NSWP member Stella produced 9 fact sheets for sex workers in Canada. The fact sheets provide important information about the changes to Canadian law (the Protection of Communities and Exploited Persons Act, 2014) that criminalise sex workers, clients, and third parties. The fact sheets offer practical tools for sex workers and explain how the new laws negatively impact sex workers.

This articles outlines the benefits and shortcomings of German sex work laws. It also describes the danges of  forthcoming revisions to Germany's policies. This article was written by Hydra e.V. and pubished as part of Research for Sex Work 14: Sex Work is Work.

This report by Scarlet Alliance outlines core principles in sex work law reform. The principles are an integral source of information and reference for politicians, government bodies, advocates, health providers, community sectors, current and potential sex workers, and sex industry owners and managers. They are the outcome of a five-stage consultation process with the Scarlet Alliance membership, including sex workers from a range of organisations and locations and with diverse experiences and backgrounds.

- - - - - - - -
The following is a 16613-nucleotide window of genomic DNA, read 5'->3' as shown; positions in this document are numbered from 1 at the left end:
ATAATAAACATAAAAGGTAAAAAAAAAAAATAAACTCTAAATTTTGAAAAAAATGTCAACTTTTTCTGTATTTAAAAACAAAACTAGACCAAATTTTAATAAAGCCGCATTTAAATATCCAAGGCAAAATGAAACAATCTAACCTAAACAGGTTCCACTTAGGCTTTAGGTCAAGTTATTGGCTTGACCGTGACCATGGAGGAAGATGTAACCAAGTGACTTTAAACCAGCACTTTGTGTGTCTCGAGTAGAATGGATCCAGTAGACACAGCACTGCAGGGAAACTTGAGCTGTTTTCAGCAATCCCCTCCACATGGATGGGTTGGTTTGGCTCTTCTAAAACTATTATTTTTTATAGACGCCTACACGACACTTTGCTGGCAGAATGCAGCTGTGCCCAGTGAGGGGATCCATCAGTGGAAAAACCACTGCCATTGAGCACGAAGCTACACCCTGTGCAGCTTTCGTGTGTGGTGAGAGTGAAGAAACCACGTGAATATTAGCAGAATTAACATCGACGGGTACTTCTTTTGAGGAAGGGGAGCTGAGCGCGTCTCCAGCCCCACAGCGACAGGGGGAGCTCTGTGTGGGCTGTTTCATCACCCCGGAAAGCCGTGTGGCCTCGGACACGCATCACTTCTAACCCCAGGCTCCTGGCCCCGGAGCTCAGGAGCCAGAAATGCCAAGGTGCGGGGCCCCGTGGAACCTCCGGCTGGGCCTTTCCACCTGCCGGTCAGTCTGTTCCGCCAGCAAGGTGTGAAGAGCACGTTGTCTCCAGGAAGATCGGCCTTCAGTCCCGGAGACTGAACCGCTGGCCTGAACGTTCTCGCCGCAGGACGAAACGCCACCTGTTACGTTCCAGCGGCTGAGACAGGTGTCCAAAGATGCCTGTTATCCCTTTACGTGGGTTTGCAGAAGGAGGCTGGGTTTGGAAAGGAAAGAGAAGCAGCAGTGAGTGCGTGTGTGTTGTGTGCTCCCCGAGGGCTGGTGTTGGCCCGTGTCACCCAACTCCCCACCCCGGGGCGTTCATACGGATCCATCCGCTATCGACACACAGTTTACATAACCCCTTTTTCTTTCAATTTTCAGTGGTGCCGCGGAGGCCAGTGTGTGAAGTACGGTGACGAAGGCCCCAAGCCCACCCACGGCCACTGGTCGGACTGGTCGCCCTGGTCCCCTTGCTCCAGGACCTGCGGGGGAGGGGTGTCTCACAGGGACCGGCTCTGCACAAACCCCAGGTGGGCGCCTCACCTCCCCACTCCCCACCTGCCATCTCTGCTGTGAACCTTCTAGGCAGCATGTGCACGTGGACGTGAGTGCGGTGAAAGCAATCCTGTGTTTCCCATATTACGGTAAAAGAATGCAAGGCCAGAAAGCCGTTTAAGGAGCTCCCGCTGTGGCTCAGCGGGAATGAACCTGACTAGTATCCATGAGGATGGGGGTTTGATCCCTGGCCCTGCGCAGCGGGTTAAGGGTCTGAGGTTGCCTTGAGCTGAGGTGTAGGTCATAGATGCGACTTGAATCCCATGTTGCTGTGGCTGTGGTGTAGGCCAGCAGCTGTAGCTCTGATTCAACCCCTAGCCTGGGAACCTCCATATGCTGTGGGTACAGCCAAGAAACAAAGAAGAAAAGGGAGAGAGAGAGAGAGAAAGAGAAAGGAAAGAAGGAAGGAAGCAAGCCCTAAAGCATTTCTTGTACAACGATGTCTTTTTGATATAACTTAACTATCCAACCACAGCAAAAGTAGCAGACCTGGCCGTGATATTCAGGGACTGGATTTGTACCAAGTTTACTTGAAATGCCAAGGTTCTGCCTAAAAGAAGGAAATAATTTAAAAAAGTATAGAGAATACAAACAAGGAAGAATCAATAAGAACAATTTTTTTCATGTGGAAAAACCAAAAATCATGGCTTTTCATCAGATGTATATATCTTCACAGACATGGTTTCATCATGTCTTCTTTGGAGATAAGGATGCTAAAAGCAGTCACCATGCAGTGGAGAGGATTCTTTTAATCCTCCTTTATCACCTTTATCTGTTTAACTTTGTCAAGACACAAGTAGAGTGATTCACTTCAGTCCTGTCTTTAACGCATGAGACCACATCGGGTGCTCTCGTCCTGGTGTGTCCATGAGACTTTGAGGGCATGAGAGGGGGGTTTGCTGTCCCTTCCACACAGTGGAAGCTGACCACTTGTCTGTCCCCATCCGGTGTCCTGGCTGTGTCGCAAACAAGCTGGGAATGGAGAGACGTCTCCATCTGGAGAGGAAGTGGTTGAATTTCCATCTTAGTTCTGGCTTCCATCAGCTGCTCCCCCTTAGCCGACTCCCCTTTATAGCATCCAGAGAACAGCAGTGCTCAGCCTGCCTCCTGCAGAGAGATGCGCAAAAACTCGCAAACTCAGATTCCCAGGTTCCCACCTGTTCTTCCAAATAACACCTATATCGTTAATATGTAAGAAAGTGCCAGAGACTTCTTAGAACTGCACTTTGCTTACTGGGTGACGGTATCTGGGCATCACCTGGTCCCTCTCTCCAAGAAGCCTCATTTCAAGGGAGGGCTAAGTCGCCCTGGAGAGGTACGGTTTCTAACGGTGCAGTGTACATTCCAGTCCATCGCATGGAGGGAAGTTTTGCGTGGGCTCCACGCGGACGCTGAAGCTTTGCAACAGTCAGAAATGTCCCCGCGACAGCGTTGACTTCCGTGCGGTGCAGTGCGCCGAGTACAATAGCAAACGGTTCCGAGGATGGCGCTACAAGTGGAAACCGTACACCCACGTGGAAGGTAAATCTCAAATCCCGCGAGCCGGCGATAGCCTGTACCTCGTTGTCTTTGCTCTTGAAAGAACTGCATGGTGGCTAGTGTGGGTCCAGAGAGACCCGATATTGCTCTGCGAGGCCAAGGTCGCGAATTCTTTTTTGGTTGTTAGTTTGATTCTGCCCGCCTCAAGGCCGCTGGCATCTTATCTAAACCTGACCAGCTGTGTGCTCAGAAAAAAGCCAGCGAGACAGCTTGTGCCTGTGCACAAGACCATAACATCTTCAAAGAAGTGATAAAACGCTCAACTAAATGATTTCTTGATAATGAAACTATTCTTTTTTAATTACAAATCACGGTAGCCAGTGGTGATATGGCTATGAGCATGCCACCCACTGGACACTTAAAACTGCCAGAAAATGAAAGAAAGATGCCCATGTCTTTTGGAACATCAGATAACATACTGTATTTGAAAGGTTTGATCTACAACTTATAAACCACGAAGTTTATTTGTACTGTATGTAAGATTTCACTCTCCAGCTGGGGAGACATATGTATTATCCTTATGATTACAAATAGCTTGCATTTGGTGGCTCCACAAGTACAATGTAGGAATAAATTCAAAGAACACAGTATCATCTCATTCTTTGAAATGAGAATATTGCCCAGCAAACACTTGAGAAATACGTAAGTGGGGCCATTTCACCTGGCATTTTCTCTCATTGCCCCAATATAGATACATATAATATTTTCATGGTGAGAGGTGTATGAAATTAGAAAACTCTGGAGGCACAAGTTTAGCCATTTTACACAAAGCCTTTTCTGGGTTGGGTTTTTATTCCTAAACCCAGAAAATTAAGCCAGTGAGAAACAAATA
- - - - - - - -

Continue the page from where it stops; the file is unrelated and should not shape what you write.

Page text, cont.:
Today marks the 12th annual International Day to End Violence Against Sex Workers. For twelve years, sex workers have used this day to highlight the need for action to end violence against sex workers. The issues faced by sex workers vary from region to region. These differences are due to different laws, social and cultural contexts, but one common issue faced by all sex workers is their vulnerability to and experience of violence.

Theme: Violence